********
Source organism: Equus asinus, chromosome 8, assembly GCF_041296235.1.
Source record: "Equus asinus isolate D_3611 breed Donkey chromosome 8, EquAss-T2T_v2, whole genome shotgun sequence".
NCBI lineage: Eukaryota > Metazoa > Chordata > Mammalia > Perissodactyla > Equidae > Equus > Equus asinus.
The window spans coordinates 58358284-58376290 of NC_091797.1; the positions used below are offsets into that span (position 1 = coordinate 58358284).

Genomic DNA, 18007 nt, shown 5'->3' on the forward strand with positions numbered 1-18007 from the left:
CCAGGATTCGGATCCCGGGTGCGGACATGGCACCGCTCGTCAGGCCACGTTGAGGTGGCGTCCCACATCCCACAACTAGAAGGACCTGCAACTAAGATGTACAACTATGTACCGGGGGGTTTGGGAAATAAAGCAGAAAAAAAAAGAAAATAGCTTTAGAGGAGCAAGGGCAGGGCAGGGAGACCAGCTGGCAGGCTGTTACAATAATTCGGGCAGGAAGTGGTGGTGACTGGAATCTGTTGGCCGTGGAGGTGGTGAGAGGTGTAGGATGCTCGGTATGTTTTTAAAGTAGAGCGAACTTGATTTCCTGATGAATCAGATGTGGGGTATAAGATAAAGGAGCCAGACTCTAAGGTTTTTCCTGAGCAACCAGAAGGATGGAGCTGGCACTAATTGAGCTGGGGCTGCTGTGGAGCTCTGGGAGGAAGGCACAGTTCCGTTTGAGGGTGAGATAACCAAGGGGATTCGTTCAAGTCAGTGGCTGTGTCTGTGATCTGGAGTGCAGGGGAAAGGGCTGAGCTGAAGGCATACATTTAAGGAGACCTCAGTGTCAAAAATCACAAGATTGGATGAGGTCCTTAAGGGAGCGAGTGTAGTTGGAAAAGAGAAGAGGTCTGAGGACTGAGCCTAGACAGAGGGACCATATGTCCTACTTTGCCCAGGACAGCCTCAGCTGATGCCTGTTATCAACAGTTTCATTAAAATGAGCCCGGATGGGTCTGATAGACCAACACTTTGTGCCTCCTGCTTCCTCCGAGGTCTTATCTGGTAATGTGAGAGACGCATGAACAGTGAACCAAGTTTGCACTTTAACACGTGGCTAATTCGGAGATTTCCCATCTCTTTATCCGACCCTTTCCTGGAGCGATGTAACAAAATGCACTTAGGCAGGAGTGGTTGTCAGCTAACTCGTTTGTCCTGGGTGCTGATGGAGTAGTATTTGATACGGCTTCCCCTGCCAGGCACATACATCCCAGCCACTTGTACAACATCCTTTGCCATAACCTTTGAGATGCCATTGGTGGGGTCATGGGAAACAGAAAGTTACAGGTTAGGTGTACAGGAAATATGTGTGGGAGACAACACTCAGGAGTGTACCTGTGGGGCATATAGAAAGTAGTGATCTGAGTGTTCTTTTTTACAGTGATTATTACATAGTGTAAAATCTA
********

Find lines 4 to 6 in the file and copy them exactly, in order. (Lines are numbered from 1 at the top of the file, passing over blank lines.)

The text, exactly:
The window spans coordinates 58358284-58376290 of NC_091797.1; the positions used below are offsets into that span (position 1 = coordinate 58358284).

Genomic DNA, 18007 nt, shown 5'->3' on the forward strand with positions numbered 1-18007 from the left:
CCAGGATTCGGATCCCGGGTGCGGACATGGCACCGCTCGTCAGGCCACGTTGAGGTGGCGTCCCACATCCCACAACTAGAAGGACCTGCAACTAAGATGTACAACTATGTACCGGGGGGTTTGGGAAATAAAGCAGAAAAAAAAAGAAAATAGCTTTAGAGGAGCAAGGGCAGGGCAGGGAGACCAGCTGGCAGGCTGTTACAATAATTCGGGCAGGAAGTGGTGGTGACTGGAATCTGTTGGCCGTGGAGGTGGTGAGAGGTGTAGGATGCTCGGTATGTTTTTAAAGTAGAGCGAACTTGATTTCCTGATGAATCAGATGTGGGGTATAAGATAAAGGAGCCAGACTCTAAGGTTTTTCCTGAGCAACCAGAAGGATGGAGCTGGCACTAATTGAGCTGGGGCTGCTGTGGAGCTCTGGGAGGAAGGCACAGTTCCGTTTGAGGGTGAGATAACCAAGGGGATTCGTTCAAGTCAGTGGCTGTGTCTGTGATCTGGAGTGCAGGGGAAAGGGCTGAGCTGAAGGCATACATTTAAGGAGACCTCAGTGTCAAAAATCACAAGATTGGATGAGGTCCTTAAGGGAGCGAGTGTAGTTGGAAAAGAGAAGAGGTCTGAGGACTGAGCCTAGACAGAGGGACCATATGTCCTACTTTGCCCAGGACAGCCTCAGCTGATGCCTGTTATCAACAGTTTCATTAAAATGAGCCCGGATGGGTCTGATAGACCAACACTTTGTGCCTCCTGCTTCCTCCGAGGTCTTATCTGGTAATGTGAGAGACGCATGAACAGTGAACCAAGTTTGCACTTTAACACGTGGCTAATTCGGAGATTTCCCATCTCTTTATCCGACCCTTTCCTGGAGCGATGTAACAAAATGCACTTAGGCAGGAGTGGTTGTCAGCTAACTCGTTTGTCCTGGGTGCTGATGGAGTAGTATTTGATACGGCTTCCCCTGCCAGGCACATACATCCCAGCCACTTGTACAACATCCTTTGCCATAACCTTTGAGATGCCATTGGTGGGGTCATGGGAAACAGAAAGTTACAGGTTAGGTGTACAGGAAATATGTGTGGGAGACAACACTCAGGAGTGTACCTGTGGGGCATATAGAAAGTAGTGATCTGAGTGTTCTTTTTTACAGTGATTATTACATAGTGTAAAATCTA